Summary of Jeremiah
The book of Prophet who condemned Judah’s infidelity to God, warned of Babylonian conquest, and promised a new covenant More is the longest book in the Bible (in terms of words and verses), and it is certainly one of the most complex. The nature of its structure and flow of thought are sharply disputed among scholars, evidence that the book does not lend itself well to summary statements. Jeremiah is a prophetic book that reports the ministry of the prophet Jeremiah to the people of Israel both before (primarily) and after The fall refers specifically to the disobedience of Adam and Eve when they listened to Satan rather than adhering to God’s command not to eat the fruit from the tree. When people act contrary to God’s will, they are said to fall from from grace… More of Jerusalem to the Babylonians in 587 B.C.E. The preaching of Jeremiah speaks sharp words of indictment and judgment to an idolatrous people. Initially Jeremiah speaks in the hope that they will turn from their wicked ways, but in the wake of a lack of repentance the prophet portrays an inevitable judgment. Jeremiah also speaks words of hope, but recognizes that such a hopeful future will be realized only on the far side of the fall of Jerusalem. The book, however, is concerned not only to report the prophet’s preaching, but also to speak a word of God to a people that has already experienced horrendous hardships in the fall of Jerusalem.
Jeremiah is unique in the extent to which it integrates prophetic preaching and the life and times of the prophet. The book thereby enables readers to make explicit connections between the word of God and actual life situations into which that word is addressed. The range of the book’s reflection on the human condition and God, especially the judgment of God, continues to challenge those who would speak more narrowly of who God is and what God is about in the world. The laments, indeed the tears of both prophet and God, bear witness to the closeness of the relationship between God and people and also confront those who think that God is distant, aloof, and impassible. Jeremiah’s unique “new covenant” language has left an indelible promissory mark on the larger biblical collection.
WHERE DO I FIND IT?
Jeremiah is the twenty-fourth book of the Bible, the second of the major prophets, sandwiched between Isaiah, son of Amoz, who prophesied in Jerusalem, is included among the prophets of the eighth century B.C.E. (along with Amos, Hosea, and Micah)–preachers who boldly proclaimed God’s word of judgment against the economic, social, and religious disorders of their time. More and A prophet during the Babylonian exile who saw visions of God’s throne-chariot, new life to dry bones, and a new Temple. More (with Lamentations intervening).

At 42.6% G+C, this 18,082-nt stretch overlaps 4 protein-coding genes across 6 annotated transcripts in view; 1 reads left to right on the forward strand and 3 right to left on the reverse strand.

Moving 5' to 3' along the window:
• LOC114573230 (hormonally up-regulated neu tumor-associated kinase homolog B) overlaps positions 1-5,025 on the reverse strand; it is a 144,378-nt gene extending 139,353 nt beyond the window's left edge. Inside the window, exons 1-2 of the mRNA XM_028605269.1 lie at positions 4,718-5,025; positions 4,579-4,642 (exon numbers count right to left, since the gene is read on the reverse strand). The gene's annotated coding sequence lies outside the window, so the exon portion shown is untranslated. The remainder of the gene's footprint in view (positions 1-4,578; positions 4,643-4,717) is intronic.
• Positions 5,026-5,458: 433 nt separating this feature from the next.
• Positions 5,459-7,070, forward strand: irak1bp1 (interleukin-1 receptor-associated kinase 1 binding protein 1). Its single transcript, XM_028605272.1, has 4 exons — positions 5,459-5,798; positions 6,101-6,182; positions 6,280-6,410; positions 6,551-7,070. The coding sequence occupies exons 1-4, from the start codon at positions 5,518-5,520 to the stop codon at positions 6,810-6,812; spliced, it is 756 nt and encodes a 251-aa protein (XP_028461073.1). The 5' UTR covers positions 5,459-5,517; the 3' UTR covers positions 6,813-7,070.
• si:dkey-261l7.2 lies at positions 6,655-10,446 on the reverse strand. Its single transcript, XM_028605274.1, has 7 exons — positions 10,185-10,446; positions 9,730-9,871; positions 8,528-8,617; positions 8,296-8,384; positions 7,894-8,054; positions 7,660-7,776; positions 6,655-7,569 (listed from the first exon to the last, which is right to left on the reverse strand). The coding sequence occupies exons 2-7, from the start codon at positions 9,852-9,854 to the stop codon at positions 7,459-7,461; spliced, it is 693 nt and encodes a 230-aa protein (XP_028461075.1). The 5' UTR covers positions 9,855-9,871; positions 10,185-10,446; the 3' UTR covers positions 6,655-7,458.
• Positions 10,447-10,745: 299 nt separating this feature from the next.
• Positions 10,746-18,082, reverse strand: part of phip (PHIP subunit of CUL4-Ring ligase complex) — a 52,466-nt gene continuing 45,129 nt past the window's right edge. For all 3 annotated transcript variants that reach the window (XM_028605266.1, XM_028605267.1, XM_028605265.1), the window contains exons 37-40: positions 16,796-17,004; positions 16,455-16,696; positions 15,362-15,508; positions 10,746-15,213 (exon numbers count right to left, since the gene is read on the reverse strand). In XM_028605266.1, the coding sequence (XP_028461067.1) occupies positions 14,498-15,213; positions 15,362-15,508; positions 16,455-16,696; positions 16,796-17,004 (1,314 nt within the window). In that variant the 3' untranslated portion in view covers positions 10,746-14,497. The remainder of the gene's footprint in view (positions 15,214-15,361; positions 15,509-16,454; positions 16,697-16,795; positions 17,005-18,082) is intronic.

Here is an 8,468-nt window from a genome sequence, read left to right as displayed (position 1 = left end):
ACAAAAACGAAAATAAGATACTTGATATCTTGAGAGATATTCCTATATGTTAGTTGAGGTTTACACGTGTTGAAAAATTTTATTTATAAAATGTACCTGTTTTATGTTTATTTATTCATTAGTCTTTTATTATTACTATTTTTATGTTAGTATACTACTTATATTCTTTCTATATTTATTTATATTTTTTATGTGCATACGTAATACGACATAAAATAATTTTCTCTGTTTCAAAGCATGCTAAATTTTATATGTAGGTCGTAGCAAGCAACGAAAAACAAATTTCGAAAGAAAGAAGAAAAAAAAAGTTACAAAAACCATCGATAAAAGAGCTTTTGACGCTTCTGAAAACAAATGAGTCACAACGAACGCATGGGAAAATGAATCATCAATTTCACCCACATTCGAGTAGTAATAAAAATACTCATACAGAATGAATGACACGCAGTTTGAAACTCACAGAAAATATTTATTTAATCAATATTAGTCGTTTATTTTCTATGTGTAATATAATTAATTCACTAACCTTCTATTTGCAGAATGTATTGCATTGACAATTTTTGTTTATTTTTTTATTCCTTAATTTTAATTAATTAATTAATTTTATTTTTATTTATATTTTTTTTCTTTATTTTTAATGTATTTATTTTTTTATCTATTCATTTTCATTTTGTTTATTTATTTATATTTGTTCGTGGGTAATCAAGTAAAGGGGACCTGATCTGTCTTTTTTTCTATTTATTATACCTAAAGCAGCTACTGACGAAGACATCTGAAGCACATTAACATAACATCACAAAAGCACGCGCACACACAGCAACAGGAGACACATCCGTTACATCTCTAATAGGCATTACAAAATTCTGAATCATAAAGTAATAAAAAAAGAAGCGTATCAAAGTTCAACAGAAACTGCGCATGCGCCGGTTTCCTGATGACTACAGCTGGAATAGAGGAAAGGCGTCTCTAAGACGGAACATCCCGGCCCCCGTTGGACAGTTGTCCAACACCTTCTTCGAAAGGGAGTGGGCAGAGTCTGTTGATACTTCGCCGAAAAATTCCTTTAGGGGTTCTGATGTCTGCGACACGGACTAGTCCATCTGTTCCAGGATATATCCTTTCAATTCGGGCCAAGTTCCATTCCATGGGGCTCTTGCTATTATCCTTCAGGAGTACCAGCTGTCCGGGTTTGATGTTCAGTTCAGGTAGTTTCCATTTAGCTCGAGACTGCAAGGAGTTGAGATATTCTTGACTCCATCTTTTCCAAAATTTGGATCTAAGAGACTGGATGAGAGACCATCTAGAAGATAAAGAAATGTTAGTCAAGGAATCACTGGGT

WHO WROTE IT?
Traditionally, Jeremiah has been considered the author of the book. Over the course of two centuries and more, the question of authorship has been seen to be more complex. While the book probably has a major collection of Jeremiah’s preaching, it is now usually understood to be the product of a long growth of development in which many authors/editors have had an important role, especially Jeremiah’s secretary, The scribe of the prophet Jeremiah. More.
WHEN WAS IT WRITTEN?
Jeremiah came into being over the course of half a century or so. It was probably completed sometime during the Babylonian exile (587-538 B.C.E.), though some consider the editing of the book to have continued even later.
WHAT’S IT ABOUT?
The book is concerned with the ministry of the prophet Jeremiah before and after the fall of Jerusalem to the Babylonians (587 B.C.E.). That ministry is basically concerned with preaching the word of God to that situation, but the prophet’s personal life and the times in which he lived play a significant role in mediating the word of God to readers.
HOW DO I READ IT?
Remember that the original audience for the book of Jeremiah is fundamentally different from the audience for the preaching of Jeremiah (even if some people were a part of both audiences). Readers of the book (and from every subsequent generation) are to hear Jeremiah’s life and words not so much as past event, but as present word of God to them. Take especially into account the type of literature contained therein, especially its poetry and its prose. Recall that this literature centers on God’s indictment of people’s lives, the announcement of judgment, and, on the far side of disaster, a word of promise.